Jenner & Block

Freeman and Malysiak Secure Seventh Circuit Victory in ERISA Class Action

Jenner & Block Partners Lee A. Freeman, Jr. and James T. Malysiak recently secured an appellate victory for a class of retirees who were denied a cost-of-living adjustment when they chose that their retirement benefits from Rohm and Haas be paid in a lump sum.  In its opinion affirming summary judgment for the retirees, the U.S. Court of Appeals for the Seventh Circuit upheld a district court decision that found the terms of the company’s pension plan violated the Employee Retirement Income Security Act (ERISA) because the adjustment was an “accrued benefit” as defined under ERISA.

The company’s pension plan provided participants with the option to receive either a monthly annuity payment or a one-time lump sum distribution equal to the accrued benefit of the monthly payments.  According to the court’s opinion, the plan did not regard the cost-of-living adjustment as an “accrued benefit” necessary to include in its lump sum distributions of employee benefits.  Rather, the plan unsuccessfully argued that the cost-of-living adjustment was “an enhancement that is awarded to annuitants, over and above the accrued benefit.”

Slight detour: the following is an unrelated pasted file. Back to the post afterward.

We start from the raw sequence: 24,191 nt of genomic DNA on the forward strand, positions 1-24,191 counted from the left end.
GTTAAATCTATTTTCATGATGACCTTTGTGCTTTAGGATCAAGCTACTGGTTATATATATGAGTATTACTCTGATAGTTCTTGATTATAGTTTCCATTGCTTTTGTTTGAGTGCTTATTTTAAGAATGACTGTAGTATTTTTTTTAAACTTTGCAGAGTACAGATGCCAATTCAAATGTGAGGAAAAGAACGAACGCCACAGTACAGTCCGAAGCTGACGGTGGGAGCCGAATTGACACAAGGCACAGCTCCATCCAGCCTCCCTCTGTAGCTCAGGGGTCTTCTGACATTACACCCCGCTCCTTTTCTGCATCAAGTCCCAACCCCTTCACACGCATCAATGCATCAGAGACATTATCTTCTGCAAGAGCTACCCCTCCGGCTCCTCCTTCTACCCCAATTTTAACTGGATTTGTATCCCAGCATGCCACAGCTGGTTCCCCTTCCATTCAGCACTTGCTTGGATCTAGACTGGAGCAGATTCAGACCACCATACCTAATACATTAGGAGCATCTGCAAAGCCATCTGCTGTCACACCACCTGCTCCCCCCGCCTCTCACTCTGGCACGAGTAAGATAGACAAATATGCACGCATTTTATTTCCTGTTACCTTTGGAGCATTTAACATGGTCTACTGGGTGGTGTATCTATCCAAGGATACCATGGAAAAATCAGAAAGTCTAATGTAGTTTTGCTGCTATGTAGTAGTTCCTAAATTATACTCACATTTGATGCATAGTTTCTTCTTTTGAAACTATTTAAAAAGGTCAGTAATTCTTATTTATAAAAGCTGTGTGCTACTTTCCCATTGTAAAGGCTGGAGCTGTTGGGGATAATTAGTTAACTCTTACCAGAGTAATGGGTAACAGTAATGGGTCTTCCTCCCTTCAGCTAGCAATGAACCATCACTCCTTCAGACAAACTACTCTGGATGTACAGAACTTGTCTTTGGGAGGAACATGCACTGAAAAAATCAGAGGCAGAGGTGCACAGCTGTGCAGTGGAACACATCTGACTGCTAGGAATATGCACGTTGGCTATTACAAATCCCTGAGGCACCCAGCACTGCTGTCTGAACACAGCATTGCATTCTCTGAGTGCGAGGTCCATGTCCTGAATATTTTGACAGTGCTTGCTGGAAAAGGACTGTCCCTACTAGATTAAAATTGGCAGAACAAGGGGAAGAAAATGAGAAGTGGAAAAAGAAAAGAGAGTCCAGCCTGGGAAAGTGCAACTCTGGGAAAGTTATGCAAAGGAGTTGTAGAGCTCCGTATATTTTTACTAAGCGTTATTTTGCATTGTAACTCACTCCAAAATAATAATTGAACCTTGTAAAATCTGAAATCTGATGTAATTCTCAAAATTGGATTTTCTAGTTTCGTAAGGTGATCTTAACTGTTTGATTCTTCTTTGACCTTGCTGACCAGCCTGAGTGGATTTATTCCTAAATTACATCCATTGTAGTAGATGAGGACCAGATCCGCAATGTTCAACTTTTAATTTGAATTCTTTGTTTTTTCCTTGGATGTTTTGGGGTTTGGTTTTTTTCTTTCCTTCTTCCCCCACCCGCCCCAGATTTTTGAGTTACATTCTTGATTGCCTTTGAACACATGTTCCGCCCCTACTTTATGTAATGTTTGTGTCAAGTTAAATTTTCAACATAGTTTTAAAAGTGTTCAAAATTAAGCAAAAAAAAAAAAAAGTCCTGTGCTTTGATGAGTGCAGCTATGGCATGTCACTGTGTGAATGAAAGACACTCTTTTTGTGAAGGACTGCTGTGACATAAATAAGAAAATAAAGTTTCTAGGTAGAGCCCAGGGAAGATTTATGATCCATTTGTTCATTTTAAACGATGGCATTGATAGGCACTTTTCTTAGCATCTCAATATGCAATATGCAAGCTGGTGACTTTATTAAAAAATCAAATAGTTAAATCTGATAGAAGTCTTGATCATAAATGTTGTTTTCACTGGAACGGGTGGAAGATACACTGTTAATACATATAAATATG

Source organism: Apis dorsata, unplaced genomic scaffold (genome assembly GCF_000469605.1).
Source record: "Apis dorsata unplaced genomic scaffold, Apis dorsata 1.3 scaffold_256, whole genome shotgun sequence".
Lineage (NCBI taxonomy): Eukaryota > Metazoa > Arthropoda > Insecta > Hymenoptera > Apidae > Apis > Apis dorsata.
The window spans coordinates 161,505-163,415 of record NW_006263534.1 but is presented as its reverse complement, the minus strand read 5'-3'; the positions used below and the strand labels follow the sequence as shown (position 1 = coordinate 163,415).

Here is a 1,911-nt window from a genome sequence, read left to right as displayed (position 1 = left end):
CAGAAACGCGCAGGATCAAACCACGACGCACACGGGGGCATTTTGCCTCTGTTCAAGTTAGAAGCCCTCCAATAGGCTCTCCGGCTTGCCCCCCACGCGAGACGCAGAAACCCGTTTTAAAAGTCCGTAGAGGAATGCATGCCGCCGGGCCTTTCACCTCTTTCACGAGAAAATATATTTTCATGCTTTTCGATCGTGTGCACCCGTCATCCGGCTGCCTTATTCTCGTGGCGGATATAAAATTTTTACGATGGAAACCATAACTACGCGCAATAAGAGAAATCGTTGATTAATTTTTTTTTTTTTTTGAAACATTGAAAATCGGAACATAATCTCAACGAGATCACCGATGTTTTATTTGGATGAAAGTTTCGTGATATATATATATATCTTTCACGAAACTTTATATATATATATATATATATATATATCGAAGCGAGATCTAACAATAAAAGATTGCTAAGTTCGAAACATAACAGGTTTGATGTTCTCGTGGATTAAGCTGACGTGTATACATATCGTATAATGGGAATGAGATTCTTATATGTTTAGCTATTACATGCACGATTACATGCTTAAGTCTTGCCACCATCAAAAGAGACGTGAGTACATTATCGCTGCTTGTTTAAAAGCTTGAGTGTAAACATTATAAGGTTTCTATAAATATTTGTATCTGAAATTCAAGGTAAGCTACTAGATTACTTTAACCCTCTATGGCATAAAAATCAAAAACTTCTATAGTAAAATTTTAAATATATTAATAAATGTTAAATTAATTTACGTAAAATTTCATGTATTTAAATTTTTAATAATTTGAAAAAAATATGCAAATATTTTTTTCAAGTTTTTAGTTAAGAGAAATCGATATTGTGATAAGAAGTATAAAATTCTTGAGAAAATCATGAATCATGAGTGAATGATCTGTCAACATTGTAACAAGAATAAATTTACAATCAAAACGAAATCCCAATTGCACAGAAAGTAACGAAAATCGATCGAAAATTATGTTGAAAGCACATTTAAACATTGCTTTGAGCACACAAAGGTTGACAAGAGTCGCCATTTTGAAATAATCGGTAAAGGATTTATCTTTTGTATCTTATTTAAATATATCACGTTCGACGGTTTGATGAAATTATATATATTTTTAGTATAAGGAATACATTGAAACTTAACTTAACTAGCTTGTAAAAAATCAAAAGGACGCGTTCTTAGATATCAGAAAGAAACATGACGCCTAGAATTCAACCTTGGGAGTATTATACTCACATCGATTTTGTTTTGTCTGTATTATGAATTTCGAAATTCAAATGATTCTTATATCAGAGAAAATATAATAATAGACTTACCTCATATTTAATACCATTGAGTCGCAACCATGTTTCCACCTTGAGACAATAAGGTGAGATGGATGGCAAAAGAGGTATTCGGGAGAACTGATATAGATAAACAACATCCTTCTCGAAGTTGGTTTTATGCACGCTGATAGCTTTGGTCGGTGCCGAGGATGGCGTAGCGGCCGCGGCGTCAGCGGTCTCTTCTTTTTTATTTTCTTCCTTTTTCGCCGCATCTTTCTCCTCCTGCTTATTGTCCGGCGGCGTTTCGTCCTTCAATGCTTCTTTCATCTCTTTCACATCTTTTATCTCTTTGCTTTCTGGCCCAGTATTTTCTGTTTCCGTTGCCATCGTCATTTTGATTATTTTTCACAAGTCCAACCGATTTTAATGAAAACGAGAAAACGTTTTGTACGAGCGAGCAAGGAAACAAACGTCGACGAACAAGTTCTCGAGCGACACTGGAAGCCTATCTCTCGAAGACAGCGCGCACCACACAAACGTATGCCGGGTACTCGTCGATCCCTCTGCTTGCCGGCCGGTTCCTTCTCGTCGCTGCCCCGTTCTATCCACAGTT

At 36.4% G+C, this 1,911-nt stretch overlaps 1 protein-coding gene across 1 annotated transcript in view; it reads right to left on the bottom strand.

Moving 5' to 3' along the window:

In its analysis, the Seventh Circuit noted the court’s prior consideration of “a very similar issue” in Hickey v. Chicago Truck Drivers, Helpers and Warehouse Workers Union (7th Cir. 1992), where it held the cost-of-living adjustment to be part of the accrued benefit.  The adjustment is “inseparably tied to the monthly retirement benefit as a means for maintaining the real value of that benefit,” the court stated in Hickey

Emphasizing its determination in Hickey that the term “accrued benefit” has a statutory meaning that cannot be changed by simply labeling certain benefits as “supplementary benefits,” the court concluded that the Rohm and Haas pension plan violated ERISA when it deemed the cost-of-living adjustment an “enhancement” awarded to individuals choosing monthly annuity payments.

The plan “seeks to disguise a penalty exacted against lump sum recipients as a bonus afforded to annuitants,” the court said. 

“If a defined benefit pension plan entitles an annuitant to a cost-of-living adjustment, it must also provide the [adjustment’s] actuarial equivalent to a participant who chooses instead to receive his pension in the form of a one-time lump sum distribution,” the court concluded.


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